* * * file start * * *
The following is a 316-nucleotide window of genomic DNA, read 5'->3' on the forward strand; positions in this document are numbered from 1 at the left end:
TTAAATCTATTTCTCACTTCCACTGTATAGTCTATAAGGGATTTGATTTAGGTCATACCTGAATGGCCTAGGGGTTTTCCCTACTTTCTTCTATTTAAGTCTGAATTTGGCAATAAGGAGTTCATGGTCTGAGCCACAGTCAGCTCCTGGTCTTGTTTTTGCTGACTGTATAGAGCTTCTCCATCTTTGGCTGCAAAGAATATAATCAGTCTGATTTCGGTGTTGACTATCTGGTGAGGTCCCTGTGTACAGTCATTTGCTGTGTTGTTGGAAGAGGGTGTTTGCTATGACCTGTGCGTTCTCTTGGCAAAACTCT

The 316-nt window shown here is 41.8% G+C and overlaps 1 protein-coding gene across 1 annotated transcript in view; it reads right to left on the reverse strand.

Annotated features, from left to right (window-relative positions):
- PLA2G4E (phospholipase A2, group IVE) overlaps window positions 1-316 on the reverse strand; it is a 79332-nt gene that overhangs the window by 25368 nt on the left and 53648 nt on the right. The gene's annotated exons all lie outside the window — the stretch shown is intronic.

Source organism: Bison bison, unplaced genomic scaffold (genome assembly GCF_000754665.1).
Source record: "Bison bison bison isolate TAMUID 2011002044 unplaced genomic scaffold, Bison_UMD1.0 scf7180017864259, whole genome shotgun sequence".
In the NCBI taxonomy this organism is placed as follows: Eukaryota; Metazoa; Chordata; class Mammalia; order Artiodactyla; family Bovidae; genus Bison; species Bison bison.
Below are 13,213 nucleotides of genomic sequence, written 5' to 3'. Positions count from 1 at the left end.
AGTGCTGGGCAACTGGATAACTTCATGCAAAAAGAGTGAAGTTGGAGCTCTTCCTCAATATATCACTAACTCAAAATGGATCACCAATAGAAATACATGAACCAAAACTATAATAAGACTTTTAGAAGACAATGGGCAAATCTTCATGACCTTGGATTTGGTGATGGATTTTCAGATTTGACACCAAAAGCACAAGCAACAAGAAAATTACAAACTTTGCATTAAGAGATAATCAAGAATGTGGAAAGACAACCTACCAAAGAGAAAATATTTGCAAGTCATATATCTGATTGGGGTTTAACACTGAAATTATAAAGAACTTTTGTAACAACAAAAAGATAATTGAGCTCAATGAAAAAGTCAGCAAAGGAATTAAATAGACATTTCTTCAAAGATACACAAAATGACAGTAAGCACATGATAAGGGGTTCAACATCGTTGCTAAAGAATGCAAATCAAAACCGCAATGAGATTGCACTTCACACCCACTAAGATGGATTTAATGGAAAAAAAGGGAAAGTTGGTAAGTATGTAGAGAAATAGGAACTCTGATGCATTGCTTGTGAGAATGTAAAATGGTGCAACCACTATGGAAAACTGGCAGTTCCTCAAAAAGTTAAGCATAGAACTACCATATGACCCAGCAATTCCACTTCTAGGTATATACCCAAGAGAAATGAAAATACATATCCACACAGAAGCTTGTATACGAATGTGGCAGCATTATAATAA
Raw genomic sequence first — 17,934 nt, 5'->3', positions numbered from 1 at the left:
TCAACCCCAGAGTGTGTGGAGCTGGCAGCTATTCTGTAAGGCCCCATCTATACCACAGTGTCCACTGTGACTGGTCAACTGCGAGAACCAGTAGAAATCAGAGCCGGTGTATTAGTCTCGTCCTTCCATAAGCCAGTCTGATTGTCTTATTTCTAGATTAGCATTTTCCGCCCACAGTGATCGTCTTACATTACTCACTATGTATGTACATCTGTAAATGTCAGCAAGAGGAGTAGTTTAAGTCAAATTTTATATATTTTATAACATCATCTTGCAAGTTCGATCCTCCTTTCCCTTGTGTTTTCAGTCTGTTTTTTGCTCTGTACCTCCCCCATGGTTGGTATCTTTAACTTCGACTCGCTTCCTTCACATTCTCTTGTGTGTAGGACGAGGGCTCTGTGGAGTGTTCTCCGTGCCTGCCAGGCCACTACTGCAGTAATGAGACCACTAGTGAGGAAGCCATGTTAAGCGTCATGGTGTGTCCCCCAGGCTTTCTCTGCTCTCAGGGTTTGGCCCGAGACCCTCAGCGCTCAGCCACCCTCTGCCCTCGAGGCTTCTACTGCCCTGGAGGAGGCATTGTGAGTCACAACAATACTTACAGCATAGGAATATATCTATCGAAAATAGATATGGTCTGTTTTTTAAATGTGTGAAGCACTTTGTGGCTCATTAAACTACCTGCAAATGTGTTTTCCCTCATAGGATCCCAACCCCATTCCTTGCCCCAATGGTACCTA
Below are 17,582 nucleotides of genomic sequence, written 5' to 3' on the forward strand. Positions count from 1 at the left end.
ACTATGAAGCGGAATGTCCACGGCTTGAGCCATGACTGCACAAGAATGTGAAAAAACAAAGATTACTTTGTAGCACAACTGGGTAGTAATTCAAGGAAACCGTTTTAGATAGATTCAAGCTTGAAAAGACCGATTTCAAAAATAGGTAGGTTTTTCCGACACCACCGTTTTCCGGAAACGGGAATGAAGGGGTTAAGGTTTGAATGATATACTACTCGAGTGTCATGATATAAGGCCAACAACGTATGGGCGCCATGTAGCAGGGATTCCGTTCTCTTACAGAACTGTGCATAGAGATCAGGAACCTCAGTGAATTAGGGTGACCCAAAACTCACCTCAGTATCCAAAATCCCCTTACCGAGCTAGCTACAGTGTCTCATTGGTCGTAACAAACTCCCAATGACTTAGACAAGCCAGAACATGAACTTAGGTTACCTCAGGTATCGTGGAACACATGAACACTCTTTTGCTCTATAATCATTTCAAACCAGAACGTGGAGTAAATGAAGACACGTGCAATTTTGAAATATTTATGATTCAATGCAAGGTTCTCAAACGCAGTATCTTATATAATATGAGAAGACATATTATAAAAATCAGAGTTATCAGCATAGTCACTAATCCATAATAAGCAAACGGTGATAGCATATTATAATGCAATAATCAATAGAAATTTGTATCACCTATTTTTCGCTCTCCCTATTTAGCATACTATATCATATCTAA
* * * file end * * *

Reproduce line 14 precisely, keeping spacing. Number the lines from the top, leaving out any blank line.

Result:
ACTATGAAGCGGAATGTCCACGGCTTGAGCCATGACTGCACAAGAATGTGAAAAAACAAAGATTACTTTGTAGCACAACTGGGTAGTAATTCAAGGAAACCGTTTTAGATAGATTCAAGCTTGAAAAGACCGATTTCAAAAATAGGTAGGTTTTTCCGACACCACCGTTTTCCGGAAACGGGAATGAAGGGGTTAAGGTTTGAATGATATACTACTCGAGTGTCATGATATAAGGCCAACAACGTATGGGCGCCATGTAGCAGGGATTCCGTTCTCTTACAGAACTGTGCATAGAGATCAGGAACCTCAGTGAATTAGGGTGACCCAAAACTCACCTCAGTATCCAAAATCCCCTTACCGAGCTAGCTACAGTGTCTCATTGGTCGTAACAAACTCCCAATGACTTAGACAAGCCAGAACATGAACTTAGGTTACCTCAGGTATCGTGGAACACATGAACACTCTTTTGCTCTATAATCATTTCAAACCAGAACGTGGAGTAAATGAAGACACGTGCAATTTTGAAATATTTATGATTCAATGCAAGGTTCTCAAACGCAGTATCTTATATAATATGAGAAGACATATTATAAAAATCAGAGTTATCAGCATAGTCACTAATCCATAATAAGCAAACGGTGATAGCATATTATAATGCAATAATCAATAGAAATTTGTATCACCTATTTTTCGCTCTCCCTATTTAGCATACTATATCATATCTAA